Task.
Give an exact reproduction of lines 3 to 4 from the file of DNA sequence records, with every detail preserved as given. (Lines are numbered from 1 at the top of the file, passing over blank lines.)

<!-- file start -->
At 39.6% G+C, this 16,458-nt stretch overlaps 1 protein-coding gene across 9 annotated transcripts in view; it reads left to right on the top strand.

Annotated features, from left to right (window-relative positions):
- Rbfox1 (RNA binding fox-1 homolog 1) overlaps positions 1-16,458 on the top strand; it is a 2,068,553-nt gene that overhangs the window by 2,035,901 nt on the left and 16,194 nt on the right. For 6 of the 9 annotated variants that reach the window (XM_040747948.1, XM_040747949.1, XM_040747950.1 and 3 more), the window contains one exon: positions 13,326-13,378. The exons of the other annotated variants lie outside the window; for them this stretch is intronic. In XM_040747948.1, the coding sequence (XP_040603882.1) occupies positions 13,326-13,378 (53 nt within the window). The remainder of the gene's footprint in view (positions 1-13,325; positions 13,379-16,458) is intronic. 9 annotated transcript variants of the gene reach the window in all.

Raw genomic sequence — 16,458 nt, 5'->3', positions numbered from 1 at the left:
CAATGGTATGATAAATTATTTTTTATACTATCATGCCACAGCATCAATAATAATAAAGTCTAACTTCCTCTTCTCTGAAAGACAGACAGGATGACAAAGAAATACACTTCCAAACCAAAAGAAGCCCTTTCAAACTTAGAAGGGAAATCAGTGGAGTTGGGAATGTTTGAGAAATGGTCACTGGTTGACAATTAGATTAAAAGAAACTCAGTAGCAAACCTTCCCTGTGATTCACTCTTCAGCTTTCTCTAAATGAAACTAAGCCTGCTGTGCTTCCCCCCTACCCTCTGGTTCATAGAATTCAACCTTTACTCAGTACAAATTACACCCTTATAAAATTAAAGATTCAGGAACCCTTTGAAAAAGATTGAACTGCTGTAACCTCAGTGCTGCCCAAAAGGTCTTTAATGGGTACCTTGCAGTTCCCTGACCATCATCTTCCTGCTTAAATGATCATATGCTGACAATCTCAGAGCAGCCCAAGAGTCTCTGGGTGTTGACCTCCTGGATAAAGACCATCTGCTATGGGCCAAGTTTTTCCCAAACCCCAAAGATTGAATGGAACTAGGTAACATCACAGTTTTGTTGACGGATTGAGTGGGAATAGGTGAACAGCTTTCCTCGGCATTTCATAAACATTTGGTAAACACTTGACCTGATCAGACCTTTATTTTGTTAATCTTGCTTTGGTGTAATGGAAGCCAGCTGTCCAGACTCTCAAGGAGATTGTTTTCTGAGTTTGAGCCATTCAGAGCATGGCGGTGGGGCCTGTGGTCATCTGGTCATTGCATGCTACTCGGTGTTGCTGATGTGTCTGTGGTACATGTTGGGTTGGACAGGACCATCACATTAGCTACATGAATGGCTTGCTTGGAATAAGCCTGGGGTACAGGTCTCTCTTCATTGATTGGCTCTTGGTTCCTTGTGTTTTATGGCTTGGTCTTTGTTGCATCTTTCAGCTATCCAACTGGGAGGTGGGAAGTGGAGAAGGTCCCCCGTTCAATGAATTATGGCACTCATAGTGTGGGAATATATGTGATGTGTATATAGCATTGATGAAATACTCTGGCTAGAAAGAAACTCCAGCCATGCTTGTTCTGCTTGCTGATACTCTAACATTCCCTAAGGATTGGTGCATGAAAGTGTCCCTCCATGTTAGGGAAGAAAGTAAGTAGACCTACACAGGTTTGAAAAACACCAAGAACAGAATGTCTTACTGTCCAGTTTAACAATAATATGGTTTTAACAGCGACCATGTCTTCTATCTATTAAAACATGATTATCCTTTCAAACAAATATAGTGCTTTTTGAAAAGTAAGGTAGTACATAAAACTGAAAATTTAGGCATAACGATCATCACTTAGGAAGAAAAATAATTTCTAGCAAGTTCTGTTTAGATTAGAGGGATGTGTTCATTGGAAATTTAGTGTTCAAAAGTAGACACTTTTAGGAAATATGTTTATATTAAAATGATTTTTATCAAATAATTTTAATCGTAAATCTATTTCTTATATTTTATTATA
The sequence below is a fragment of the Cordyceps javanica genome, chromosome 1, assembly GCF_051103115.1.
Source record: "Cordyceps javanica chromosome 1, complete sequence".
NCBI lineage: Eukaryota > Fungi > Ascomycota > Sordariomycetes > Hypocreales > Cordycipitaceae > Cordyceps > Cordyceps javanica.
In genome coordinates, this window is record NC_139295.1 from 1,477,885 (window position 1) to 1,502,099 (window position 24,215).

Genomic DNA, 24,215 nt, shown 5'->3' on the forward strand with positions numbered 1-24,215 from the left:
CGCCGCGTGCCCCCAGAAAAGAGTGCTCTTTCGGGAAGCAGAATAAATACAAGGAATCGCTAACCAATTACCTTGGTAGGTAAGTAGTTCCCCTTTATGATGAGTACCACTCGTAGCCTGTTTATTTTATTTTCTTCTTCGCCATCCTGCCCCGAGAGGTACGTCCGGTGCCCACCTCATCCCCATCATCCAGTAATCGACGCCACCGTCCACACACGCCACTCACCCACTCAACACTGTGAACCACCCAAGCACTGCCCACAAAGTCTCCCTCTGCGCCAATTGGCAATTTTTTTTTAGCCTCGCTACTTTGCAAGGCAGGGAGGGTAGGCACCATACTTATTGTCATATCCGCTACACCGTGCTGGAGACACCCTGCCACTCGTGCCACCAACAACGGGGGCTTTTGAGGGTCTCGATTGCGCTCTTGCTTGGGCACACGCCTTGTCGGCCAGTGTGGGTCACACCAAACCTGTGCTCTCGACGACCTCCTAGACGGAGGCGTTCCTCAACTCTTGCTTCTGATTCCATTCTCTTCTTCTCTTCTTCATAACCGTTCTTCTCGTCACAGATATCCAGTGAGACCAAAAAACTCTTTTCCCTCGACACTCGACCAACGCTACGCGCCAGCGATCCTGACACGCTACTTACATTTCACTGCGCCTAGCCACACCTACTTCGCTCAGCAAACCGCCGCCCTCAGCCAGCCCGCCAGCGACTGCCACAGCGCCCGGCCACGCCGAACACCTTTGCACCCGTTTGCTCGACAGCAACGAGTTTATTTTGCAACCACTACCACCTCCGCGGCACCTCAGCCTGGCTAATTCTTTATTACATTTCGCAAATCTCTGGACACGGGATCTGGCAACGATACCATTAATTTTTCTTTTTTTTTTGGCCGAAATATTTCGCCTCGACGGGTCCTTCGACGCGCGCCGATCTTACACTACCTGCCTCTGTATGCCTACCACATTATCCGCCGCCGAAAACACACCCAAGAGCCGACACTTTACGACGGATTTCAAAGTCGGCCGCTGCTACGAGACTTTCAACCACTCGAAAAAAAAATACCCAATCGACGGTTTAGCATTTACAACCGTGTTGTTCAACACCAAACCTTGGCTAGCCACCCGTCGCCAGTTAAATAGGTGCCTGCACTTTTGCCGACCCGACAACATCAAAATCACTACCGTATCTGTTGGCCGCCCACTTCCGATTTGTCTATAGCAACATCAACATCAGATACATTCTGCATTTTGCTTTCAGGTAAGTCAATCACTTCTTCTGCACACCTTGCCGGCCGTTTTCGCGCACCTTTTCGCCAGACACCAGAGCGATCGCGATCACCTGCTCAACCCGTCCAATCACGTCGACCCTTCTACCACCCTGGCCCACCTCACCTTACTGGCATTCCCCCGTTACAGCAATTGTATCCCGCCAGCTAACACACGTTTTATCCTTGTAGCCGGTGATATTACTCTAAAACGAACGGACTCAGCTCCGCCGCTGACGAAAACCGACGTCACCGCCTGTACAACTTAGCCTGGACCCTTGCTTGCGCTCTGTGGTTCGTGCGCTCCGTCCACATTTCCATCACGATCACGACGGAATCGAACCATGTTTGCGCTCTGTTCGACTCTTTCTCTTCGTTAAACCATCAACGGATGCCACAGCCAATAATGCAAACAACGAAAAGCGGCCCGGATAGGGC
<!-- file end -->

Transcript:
- Rbfox1 (RNA binding fox-1 homolog 1) overlaps positions 1-16,458 on the top strand; it is a 2,068,553-nt gene that overhangs the window by 2,035,901 nt on the left and 16,194 nt on the right. For 6 of the 9 annotated variants that reach the window (XM_040747948.1, XM_040747949.1, XM_040747950.1 and 3 more), the window contains one exon: positions 13,326-13,378. The exons of the other annotated variants lie outside the window; for them this stretch is intronic. In XM_040747948.1, the coding sequence (XP_040603882.1) occupies positions 13,326-13,378 (53 nt within the window). The remainder of the gene's footprint in view (positions 1-13,325; positions 13,379-16,458) is intronic. 9 annotated transcript variants of the gene reach the window in all.

Raw genomic sequence — 16,458 nt, 5'->3', positions numbered from 1 at the left: